The next day, with Andreja translating, the workshop went smoothly - me learning way more than any of the participants. They told me they were communists, and elaborated on how strong the feminist movement had been during the time of Yugoslavia. Andreja had previously devoted her time to putting together a small permanent exhibition that was housed in the museum. It displayed, along with other items, copies of the radical ‘New Woman’ magazine that had been published during the period. After the workshop I gazed at the items, wanting to know so much more of their story. Some of the participants at the workshop had been really young, born long after Yugoslavia had broken up and rearranged itself into new countries, long after the most recent war had raged. Yet they burned with Yugonostalgia and a passion for a time that they had never known. I couldn’t blame them. Capitalism has hardly brought us untold joy, so why wouldn’t they look to something else? I turned the idea of communism and its potential benefits over in my head. It was certainly food for thought.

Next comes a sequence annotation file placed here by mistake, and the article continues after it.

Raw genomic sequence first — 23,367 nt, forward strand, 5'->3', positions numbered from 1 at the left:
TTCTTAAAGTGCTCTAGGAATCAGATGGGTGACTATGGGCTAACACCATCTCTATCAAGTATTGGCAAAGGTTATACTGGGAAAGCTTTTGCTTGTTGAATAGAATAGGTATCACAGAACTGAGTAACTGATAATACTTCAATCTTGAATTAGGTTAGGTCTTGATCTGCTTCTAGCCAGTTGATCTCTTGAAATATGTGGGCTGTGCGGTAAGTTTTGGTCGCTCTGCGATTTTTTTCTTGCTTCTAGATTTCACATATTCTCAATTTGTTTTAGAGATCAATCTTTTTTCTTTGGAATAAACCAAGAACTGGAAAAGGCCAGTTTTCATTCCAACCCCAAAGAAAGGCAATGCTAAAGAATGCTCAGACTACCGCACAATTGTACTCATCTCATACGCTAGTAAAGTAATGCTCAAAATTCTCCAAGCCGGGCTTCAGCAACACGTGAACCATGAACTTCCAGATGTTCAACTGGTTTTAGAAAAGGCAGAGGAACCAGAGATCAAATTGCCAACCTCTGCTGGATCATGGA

Read more about Crvena here:
Learning about the nuanced and complicated history of the Balkans was therapeutic for me; it ensured that my own troubled story in Ireland felt less isolated and strange. I deepened the conversation by connecting with a couple of other people; a journalist called Orhan who had been a young adult during Yugoslavia, and who had fled to Turkey during the conflict, and a guide called Adis who was born in the last year of the war. Adis took me all over the city and I glimpsed the Tunnel of Hope, constructed between March and June 1993 during the Siege of Sarajevo, allowing food, war supplies and humanitarian aid to make its way into the city. He showed me Sniper Alley and the still pock marked buildings blighted by gunshot wounds, but also the dilapidated bobsleigh track made famous by the 1984 Winter Olympics (who could forget the world famous performance by Torville and Dean?), now covered with street art and political messages. And how did Orhan remember the period? The communism of Yugoslavia had failed he stated pragmatically, feeling that there had been a certain inevitability to it all, pondering over the Ottoman invasion centuries prior and reflecting how the conversion of many to Islam at this point had continued to influence tensions in the region hundreds of years later.